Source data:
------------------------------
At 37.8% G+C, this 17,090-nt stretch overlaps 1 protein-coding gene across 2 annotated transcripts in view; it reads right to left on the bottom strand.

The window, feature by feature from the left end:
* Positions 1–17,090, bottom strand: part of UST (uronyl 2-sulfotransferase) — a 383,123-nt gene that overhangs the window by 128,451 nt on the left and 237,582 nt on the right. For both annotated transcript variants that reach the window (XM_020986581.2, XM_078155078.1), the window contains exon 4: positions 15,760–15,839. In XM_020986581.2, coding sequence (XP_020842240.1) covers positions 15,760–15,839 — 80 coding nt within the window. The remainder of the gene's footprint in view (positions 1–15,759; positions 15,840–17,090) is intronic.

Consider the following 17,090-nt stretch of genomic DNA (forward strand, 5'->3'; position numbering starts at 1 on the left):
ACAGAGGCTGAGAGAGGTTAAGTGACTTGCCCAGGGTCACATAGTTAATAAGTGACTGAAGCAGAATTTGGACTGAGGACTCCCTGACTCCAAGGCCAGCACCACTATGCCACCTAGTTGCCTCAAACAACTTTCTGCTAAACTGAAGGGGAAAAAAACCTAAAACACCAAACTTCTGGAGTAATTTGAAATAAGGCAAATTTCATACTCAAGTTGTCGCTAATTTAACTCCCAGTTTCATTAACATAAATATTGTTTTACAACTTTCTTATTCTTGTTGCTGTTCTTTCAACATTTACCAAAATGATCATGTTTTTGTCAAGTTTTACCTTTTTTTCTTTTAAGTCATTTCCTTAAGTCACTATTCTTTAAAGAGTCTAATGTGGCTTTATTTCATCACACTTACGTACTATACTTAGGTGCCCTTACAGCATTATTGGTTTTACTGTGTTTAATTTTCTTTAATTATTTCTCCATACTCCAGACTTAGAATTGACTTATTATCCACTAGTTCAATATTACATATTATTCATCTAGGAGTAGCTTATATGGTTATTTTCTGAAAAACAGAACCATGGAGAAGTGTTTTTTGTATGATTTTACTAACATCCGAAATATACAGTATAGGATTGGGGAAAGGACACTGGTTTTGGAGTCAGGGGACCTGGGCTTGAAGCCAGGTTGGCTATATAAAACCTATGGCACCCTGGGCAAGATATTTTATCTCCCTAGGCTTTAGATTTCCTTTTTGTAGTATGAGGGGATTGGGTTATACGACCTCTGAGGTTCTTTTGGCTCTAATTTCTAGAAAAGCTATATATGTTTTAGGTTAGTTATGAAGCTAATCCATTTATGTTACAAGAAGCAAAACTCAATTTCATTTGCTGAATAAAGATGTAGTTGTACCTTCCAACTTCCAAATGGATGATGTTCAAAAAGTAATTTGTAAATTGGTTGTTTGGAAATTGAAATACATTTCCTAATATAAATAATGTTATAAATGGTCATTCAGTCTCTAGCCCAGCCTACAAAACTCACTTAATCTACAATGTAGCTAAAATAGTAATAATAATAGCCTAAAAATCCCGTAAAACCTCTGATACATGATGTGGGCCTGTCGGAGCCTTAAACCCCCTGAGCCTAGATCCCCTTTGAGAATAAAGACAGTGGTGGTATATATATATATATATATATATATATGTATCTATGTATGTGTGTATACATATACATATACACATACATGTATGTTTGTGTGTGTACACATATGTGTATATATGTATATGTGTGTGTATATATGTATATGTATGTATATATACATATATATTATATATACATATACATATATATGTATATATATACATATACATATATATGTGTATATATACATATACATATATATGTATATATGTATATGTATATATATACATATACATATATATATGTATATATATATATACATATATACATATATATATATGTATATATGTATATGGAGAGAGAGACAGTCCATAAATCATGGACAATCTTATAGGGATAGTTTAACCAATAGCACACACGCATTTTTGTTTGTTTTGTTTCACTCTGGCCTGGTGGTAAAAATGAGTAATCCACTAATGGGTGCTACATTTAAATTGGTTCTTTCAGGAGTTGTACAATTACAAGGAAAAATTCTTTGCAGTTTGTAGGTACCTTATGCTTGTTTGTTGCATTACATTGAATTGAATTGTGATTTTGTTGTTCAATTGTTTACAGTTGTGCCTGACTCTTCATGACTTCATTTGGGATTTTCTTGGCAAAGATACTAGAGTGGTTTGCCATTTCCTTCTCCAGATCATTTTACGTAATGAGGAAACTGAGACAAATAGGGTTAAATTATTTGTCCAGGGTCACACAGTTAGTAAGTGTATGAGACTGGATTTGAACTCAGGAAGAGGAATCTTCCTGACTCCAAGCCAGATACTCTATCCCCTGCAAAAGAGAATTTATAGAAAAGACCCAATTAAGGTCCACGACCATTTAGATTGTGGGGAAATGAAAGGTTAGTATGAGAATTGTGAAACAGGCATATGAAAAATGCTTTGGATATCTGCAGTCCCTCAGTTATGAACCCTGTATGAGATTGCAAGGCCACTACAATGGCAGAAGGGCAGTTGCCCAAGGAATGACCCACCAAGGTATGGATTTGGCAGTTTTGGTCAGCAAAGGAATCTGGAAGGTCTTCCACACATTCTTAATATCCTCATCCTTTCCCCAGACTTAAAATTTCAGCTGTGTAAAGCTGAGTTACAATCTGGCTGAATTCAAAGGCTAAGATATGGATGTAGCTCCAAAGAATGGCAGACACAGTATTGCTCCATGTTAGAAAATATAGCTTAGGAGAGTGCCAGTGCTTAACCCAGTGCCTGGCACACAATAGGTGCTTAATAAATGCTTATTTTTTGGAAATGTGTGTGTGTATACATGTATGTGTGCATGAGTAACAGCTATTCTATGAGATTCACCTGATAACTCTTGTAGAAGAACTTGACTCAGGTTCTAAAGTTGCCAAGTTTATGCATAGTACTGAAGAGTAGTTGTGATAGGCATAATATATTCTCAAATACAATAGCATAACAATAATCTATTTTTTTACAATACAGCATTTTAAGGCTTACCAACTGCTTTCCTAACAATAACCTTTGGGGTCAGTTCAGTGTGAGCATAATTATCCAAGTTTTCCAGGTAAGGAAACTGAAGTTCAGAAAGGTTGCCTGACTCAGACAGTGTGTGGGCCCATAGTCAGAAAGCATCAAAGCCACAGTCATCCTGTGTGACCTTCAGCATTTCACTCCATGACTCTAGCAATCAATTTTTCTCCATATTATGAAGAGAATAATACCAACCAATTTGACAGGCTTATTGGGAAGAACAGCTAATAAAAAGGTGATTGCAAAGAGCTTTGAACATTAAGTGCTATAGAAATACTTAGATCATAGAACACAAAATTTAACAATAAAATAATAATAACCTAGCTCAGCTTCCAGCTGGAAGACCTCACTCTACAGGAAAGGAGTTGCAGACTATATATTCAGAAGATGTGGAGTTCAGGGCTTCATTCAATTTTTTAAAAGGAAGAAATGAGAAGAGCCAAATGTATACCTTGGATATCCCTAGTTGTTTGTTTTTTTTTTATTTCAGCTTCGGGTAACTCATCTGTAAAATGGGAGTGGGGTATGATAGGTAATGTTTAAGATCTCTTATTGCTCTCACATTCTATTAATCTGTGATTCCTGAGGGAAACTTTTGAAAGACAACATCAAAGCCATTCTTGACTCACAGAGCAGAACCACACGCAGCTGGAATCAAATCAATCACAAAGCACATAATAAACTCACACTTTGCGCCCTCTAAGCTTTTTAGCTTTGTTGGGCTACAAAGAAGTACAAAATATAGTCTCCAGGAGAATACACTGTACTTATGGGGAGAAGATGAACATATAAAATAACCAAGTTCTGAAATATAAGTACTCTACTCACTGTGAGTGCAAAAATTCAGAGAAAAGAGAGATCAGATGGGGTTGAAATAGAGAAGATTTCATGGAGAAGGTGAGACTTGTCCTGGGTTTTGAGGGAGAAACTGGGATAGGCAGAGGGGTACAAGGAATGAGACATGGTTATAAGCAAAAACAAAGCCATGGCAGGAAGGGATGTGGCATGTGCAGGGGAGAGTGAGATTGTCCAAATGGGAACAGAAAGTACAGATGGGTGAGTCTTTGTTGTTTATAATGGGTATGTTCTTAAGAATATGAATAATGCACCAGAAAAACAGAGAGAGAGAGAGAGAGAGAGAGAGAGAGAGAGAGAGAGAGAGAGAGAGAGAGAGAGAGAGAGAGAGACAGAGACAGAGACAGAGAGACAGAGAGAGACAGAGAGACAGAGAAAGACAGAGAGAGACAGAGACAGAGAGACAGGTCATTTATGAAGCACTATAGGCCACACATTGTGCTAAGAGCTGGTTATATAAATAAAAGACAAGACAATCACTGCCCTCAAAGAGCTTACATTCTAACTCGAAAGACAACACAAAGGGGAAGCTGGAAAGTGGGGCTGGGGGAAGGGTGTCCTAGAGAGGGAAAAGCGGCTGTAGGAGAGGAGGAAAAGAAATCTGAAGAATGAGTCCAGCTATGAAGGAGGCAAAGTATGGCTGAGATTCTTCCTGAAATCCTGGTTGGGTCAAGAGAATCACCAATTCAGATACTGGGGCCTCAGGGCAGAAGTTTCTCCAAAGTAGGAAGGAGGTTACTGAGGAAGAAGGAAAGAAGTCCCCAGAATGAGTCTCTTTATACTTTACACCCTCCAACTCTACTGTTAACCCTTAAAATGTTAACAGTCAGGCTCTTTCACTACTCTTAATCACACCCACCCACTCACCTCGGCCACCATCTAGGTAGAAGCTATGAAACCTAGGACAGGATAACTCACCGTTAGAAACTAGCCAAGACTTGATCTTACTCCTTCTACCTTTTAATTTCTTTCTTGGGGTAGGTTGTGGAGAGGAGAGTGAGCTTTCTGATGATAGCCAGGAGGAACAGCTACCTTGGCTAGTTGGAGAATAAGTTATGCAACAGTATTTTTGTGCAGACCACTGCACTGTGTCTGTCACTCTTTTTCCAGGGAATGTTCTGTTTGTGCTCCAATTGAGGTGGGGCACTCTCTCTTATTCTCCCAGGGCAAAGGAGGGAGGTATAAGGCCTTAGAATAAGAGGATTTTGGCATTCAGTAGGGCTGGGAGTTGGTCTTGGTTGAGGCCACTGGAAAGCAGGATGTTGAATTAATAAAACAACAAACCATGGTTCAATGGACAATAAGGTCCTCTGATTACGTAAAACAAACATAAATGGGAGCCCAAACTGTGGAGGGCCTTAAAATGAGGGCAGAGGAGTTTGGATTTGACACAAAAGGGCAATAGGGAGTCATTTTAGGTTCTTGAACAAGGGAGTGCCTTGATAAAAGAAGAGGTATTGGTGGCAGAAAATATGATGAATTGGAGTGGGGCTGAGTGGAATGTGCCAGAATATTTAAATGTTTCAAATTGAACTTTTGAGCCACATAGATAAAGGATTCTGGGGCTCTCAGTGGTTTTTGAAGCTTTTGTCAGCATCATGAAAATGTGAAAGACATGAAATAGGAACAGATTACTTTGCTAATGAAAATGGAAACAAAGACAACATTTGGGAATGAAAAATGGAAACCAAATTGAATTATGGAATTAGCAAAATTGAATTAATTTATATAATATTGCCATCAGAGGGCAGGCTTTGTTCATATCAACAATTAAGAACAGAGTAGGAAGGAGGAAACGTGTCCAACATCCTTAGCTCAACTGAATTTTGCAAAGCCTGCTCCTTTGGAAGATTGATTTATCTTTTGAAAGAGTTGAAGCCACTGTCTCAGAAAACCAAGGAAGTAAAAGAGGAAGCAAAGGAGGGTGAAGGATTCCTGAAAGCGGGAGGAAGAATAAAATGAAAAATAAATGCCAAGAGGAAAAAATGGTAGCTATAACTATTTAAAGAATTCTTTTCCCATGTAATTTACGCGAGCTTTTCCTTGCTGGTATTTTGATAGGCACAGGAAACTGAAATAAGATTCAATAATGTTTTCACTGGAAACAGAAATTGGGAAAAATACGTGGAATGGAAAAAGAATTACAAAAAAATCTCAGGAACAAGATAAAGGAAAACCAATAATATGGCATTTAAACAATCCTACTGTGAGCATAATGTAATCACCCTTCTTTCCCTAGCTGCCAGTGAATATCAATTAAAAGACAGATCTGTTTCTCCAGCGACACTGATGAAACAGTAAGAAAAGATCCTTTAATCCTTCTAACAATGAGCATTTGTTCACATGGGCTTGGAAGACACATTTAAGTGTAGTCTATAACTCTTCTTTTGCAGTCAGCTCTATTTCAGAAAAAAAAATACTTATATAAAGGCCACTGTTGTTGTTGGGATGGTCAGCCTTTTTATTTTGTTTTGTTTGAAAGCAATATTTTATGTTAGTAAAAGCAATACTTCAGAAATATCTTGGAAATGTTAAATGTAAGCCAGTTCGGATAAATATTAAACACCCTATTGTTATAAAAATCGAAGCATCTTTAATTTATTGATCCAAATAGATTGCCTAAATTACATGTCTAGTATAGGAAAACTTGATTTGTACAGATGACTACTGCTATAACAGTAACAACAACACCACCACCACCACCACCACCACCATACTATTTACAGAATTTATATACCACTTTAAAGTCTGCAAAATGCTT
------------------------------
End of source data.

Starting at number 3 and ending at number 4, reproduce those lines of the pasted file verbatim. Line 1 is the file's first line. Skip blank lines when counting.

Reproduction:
* Positions 1–17,090, bottom strand: part of UST (uronyl 2-sulfotransferase) — a 383,123-nt gene that overhangs the window by 128,451 nt on the left and 237,582 nt on the right. For both annotated transcript variants that reach the window (XM_020986581.2, XM_078155078.1), the window contains exon 4: positions 15,760–15,839. In XM_020986581.2, coding sequence (XP_020842240.1) covers positions 15,760–15,839 — 80 coding nt within the window. The remainder of the gene's footprint in view (positions 1–15,759; positions 15,840–17,090) is intronic.

Consider the following 17,090-nt stretch of genomic DNA (forward strand, 5'->3'; position numbering starts at 1 on the left):